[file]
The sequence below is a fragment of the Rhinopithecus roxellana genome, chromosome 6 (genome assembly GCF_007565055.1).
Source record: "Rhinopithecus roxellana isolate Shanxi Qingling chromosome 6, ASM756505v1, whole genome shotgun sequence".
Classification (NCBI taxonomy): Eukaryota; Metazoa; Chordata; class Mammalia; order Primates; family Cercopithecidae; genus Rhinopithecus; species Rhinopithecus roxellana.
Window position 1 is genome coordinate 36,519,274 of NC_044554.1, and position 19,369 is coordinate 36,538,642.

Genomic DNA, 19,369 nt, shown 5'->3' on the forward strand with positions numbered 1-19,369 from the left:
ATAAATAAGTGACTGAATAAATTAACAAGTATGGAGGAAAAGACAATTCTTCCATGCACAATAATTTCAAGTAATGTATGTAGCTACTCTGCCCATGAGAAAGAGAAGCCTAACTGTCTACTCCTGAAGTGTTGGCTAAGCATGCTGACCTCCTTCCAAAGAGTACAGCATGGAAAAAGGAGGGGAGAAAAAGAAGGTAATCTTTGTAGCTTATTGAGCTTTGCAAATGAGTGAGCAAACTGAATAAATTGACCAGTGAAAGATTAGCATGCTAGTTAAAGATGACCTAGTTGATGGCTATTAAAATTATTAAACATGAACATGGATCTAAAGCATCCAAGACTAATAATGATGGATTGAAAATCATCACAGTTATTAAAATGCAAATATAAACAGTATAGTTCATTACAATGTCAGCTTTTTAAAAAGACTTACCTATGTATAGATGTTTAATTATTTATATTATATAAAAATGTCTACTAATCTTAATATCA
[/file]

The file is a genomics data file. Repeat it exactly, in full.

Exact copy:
The sequence below is a fragment of the Rhinopithecus roxellana genome, chromosome 6 (genome assembly GCF_007565055.1).
Source record: "Rhinopithecus roxellana isolate Shanxi Qingling chromosome 6, ASM756505v1, whole genome shotgun sequence".
Classification (NCBI taxonomy): Eukaryota; Metazoa; Chordata; class Mammalia; order Primates; family Cercopithecidae; genus Rhinopithecus; species Rhinopithecus roxellana.
Window position 1 is genome coordinate 36,519,274 of NC_044554.1, and position 19,369 is coordinate 36,538,642.

Genomic DNA, 19,369 nt, shown 5'->3' on the forward strand with positions numbered 1-19,369 from the left:
ATAAATAAGTGACTGAATAAATTAACAAGTATGGAGGAAAAGACAATTCTTCCATGCACAATAATTTCAAGTAATGTATGTAGCTACTCTGCCCATGAGAAAGAGAAGCCTAACTGTCTACTCCTGAAGTGTTGGCTAAGCATGCTGACCTCCTTCCAAAGAGTACAGCATGGAAAAAGGAGGGGAGAAAAAGAAGGTAATCTTTGTAGCTTATTGAGCTTTGCAAATGAGTGAGCAAACTGAATAAATTGACCAGTGAAAGATTAGCATGCTAGTTAAAGATGACCTAGTTGATGGCTATTAAAATTATTAAACATGAACATGGATCTAAAGCATCCAAGACTAATAATGATGGATTGAAAATCATCACAGTTATTAAAATGCAAATATAAACAGTATAGTTCATTACAATGTCAGCTTTTTAAAAAGACTTACCTATGTATAGATGTTTAATTATTTATATTATATAAAAATGTCTACTAATCTTAATATCA